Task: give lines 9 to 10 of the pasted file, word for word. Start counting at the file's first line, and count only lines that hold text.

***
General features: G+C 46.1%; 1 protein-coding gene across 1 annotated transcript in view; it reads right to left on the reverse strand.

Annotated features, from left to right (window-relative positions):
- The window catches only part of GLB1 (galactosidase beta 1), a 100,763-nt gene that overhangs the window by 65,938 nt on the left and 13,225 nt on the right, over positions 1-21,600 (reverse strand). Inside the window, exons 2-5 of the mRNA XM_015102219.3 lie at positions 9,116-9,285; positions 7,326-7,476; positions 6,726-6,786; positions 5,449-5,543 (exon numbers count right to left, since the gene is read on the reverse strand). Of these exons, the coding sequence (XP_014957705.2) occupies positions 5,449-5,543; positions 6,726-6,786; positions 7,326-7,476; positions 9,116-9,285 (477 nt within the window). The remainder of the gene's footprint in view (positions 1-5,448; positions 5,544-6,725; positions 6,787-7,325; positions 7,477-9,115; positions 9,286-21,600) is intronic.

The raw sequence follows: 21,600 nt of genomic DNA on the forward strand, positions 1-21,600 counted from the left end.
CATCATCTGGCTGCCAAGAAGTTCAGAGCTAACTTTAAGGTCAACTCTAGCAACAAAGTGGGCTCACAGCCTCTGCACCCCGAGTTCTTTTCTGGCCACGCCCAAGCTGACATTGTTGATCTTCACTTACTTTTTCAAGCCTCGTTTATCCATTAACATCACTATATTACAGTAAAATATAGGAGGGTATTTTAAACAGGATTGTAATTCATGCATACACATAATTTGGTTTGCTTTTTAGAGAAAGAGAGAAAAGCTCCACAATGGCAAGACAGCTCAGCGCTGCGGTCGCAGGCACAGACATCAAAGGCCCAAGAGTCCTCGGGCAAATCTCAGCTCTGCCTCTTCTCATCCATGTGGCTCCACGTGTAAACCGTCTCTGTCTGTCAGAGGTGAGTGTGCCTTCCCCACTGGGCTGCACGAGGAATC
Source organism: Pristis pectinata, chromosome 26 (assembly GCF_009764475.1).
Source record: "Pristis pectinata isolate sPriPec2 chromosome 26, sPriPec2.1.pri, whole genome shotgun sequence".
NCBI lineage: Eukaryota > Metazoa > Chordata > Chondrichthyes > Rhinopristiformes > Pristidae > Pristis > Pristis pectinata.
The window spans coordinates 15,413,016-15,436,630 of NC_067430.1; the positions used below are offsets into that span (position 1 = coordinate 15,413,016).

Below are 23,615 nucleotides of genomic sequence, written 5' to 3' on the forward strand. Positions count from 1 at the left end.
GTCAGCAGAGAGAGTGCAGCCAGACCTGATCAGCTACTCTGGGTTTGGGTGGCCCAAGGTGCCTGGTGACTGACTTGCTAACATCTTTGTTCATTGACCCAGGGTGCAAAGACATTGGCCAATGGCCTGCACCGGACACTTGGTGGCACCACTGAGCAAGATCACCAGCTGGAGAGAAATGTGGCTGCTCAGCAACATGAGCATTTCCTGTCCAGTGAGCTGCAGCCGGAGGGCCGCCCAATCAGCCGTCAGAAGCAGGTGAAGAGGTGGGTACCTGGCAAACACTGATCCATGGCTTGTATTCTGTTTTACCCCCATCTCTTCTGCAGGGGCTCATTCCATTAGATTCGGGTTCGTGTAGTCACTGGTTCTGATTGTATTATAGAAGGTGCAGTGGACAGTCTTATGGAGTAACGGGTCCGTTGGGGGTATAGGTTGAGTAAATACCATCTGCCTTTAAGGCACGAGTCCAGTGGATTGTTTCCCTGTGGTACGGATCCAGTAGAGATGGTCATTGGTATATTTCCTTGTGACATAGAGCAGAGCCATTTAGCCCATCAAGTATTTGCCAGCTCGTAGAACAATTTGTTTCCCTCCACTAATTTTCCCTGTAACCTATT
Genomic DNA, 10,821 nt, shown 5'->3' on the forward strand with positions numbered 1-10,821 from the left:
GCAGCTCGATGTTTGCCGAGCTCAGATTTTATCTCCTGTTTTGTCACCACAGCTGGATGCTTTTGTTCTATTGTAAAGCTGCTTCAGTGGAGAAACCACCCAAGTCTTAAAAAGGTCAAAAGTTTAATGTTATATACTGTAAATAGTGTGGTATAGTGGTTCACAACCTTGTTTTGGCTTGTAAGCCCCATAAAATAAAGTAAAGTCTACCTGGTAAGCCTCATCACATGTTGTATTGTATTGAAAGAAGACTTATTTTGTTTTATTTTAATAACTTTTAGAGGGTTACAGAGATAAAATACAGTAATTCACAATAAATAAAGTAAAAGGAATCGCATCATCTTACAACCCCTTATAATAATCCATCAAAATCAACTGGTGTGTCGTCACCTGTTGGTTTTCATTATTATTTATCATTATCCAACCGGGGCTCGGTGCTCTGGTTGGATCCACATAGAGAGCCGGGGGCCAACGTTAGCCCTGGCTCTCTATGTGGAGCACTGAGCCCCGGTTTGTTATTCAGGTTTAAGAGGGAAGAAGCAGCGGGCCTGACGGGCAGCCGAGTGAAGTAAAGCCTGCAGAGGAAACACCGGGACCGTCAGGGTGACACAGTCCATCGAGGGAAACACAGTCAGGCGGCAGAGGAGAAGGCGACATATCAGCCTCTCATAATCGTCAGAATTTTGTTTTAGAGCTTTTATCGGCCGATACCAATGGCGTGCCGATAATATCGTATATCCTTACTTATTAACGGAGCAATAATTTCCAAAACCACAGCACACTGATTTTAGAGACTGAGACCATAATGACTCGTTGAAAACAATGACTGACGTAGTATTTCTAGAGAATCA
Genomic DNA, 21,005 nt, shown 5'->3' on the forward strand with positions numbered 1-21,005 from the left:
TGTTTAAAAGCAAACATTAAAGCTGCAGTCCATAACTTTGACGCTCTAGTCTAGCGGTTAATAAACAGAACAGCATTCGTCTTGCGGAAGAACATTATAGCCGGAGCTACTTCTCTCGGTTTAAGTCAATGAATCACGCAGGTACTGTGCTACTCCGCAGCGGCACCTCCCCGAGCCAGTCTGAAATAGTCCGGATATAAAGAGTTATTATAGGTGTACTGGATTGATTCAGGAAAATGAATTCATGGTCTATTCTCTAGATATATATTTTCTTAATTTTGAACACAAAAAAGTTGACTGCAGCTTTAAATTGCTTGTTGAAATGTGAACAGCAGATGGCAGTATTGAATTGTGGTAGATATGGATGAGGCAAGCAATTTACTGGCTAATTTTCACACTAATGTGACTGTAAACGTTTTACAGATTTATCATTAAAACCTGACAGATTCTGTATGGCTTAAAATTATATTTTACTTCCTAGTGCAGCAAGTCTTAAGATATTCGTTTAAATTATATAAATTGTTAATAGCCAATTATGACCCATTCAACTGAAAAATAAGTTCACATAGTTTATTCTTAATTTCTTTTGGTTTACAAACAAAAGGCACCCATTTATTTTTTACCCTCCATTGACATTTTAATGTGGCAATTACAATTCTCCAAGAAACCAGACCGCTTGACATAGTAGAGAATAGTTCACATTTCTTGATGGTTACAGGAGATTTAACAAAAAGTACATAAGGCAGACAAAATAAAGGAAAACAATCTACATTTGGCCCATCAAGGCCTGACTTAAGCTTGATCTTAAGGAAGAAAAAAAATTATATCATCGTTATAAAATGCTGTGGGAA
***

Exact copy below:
The window spans coordinates 15,413,016-15,436,630 of NC_067430.1; the positions used below are offsets into that span (position 1 = coordinate 15,413,016).

Below are 23,615 nucleotides of genomic sequence, written 5' to 3' on the forward strand. Positions count from 1 at the left end.